It was sacrifice enough for Brad Morris to travel all the way from Texas to attend his friends' wedding in Las Vegas. (After all, they weren't old schoolmates of his, simply coworkers he'd gotten to know and like.) Add to that the generosity of sending them off with the open-ended gift of a crisp, new $100 bill. Sure, it wasn't a five-piece setting or a stem of their chosen crystal, but for a bachelor trying to honor the happy couple with his best wishes on their future marriage—I don't think Miss Manners would harrumph too loudly at that.
So you can't help but sympathize with his sentiments when, about a month later, an email arrived in his inbox with the catch-all opening line: "Dear Friends." The senders of this cyber-message went on for a brief moment, thanking the whole lot of them for attending their recent wedding.
Oh! And, by the way, "Thanks for all the nice gifts."
"Cheap and pitiful" is how Brad described his friends' ten-minute attempt at getting gratitude off their to-do list. "I would just as soon have received no thank-you as to receive that."
The Trend of Gratitude
But this is all part of a downhill trend reported in an article in USA Today, which pointed out that sincere and thoughtful thank-you notes are increasingly being replaced by (if anything at all) an email that amounts to a mere confirmation of receipt.
For some this may stem back to their childhood, when their parents sat them down after Christmas and birthdays and gave them a grid to work with:
"Dear (blank). Thank you for the (blank). I love it! Signed, (blank)."
How grateful are you to God when no one else is looking?
Nobody honestly believed the thanks was all that genuine; it was just a matter of "good manners." When they became adults—old enough to decide for themselves whether they wanted to keep up this charade—many of them saw no purpose in continuing something that had so little meaning.
Given the general level of disinterest in old-fashion note writing today, it's no wonder that some now feel that a pecked-out email is going above and beyond.
More Than a Checklist
But gratitude is much more than checking a list or completing a transaction. We've read our Bibles enough to know that God is not pleased with technical, bare-bone attempts at obedience. We cannot expect true blessing for merely fulfilling a duty-bound sense of obligation. God's desire is not just to see us doing grateful things but to see us doing grateful things out of the overflow of a truly grateful heart.
It's time to get to the heart of gratitude, to let it become more than the perfunctory note writing we may have learned as kids. Here are a few ways you can show genuine gratitude.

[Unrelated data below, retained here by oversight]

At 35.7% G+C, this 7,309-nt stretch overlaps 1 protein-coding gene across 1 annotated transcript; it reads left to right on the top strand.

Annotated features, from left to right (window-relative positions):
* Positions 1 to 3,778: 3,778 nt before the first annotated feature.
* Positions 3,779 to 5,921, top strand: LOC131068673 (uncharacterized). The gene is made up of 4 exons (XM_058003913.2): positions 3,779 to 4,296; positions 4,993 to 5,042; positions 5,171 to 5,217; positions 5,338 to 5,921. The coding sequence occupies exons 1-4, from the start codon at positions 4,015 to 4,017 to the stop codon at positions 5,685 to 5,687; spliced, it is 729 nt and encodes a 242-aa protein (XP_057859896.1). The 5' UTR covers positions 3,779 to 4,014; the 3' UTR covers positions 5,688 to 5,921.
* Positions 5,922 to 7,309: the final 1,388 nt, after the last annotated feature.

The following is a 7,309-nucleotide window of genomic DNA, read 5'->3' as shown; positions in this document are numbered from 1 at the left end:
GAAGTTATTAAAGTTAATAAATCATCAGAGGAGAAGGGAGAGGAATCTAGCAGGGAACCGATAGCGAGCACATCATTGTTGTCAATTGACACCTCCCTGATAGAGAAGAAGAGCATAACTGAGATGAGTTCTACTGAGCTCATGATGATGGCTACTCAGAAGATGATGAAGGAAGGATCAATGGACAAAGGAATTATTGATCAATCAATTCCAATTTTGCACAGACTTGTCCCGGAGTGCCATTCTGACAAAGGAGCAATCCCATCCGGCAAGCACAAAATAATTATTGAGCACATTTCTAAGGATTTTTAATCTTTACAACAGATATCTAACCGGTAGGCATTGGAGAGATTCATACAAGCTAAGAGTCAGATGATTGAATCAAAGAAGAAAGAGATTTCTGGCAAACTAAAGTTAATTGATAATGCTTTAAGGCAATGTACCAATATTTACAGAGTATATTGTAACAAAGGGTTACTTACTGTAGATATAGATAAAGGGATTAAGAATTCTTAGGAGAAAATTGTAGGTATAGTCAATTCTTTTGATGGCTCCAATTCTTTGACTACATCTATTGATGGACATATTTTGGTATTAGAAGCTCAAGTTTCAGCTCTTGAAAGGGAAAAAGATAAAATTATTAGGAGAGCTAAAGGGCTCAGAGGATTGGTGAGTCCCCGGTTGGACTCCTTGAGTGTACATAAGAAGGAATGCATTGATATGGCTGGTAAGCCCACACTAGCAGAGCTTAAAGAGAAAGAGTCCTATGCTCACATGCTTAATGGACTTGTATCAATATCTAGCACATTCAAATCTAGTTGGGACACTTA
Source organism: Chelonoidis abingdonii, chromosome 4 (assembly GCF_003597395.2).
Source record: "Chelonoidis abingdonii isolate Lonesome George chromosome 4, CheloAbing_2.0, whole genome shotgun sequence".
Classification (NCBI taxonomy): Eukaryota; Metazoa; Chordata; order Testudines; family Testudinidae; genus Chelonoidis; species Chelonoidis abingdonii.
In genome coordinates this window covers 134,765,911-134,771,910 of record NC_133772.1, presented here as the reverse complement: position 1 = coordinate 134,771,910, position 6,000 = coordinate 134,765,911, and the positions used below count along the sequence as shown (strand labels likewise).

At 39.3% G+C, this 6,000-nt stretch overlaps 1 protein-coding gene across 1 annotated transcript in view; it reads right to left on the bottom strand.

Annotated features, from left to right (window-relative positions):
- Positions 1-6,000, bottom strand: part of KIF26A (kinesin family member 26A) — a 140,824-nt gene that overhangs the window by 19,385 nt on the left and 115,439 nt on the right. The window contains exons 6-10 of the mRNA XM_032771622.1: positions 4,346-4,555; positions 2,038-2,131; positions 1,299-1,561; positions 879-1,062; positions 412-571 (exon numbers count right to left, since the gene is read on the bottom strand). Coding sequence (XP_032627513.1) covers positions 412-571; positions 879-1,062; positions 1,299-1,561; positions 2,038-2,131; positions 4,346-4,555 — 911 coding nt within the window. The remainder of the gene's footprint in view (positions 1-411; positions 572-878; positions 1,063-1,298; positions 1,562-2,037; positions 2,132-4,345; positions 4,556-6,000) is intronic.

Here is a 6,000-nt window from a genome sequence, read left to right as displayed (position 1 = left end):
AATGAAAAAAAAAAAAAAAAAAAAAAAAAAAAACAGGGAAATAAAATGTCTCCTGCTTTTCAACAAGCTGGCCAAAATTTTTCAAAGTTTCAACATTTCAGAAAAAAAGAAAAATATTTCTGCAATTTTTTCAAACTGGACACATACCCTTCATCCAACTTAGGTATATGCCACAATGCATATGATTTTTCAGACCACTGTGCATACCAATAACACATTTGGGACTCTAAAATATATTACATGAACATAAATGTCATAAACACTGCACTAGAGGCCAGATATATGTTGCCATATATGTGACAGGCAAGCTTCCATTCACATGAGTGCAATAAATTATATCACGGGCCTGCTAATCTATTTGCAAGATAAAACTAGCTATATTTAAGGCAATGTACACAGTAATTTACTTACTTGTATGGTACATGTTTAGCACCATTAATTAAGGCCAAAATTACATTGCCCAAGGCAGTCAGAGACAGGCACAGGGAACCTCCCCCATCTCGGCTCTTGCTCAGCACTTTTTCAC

- Speak up. Gratitude is not the quiet game. It begs to be expressed, both to God and to others (Ps. 145). "Silent gratitude," Gladys Berthe Stern said, "isn't much use to anyone."
- Sing out. Another frequent theme of thanksgiving found in Scripture is its musical side (Ps. 28:7, Ps. 147:7). There's something about singing our thanks, not just talking it, that imbeds gratitude even more deeply into our souls. And remember, it doesn't have to sound good to be good.
- Kneel down. Think about the overall make up of your prayers. Are they out-of-balance in favor of asking and seeking? Prayer is more than asking. It is a vehicle of worship and gratitude (1 Tim. 2:1).
- Privately and publicly. For gratitude to become a true joy-maker in our hearts, it must be expressed everywhere, at every opportunity, both privately before God and publicly before others. How grateful are you to God when no one else is looking?
It shouldn't take a special occasion for gratitude to spring up from deep within, as though it needs a grand stage on which to make its appearance. The Scripture calls us to all-day, everyday gratitude:
- Morning and evening. David instructed the Levites "to stand every morning, thanking and praising the Lord, and likewise at evening" (1 Chron. 23:30).
- Three times a day. Daniel came before God at morning, noon, and night, setting aside specific times of day to give thanks for His goodness and faithfulness.
- The middle of the night. "At midnight I rise to praise you," the psalmist wrote (Ps. 119:62). Moments of wakefulness through the night are calls to be mindful of the Lord, thanking Him again as we settle back to sleep on a soft bed of gratitude.
- Continually. "I will bless the Lord at all times; his praise shall be continually in my mouth" (Ps. 34:1). At every conscious thought of God's blessing, our automatic reflex should be—and really can be—instant gratitude.
And why not? After all, as David said, "I will give thanks to you forever" (Ps. 30:12). So gratitude should be an every-moment, every-hour, everyday, lifetime event. Will we ever run out of things to be thankful for? Not a chance!
Editor's Note: This blog was adapted from Nancy's book Choosing Gratitude.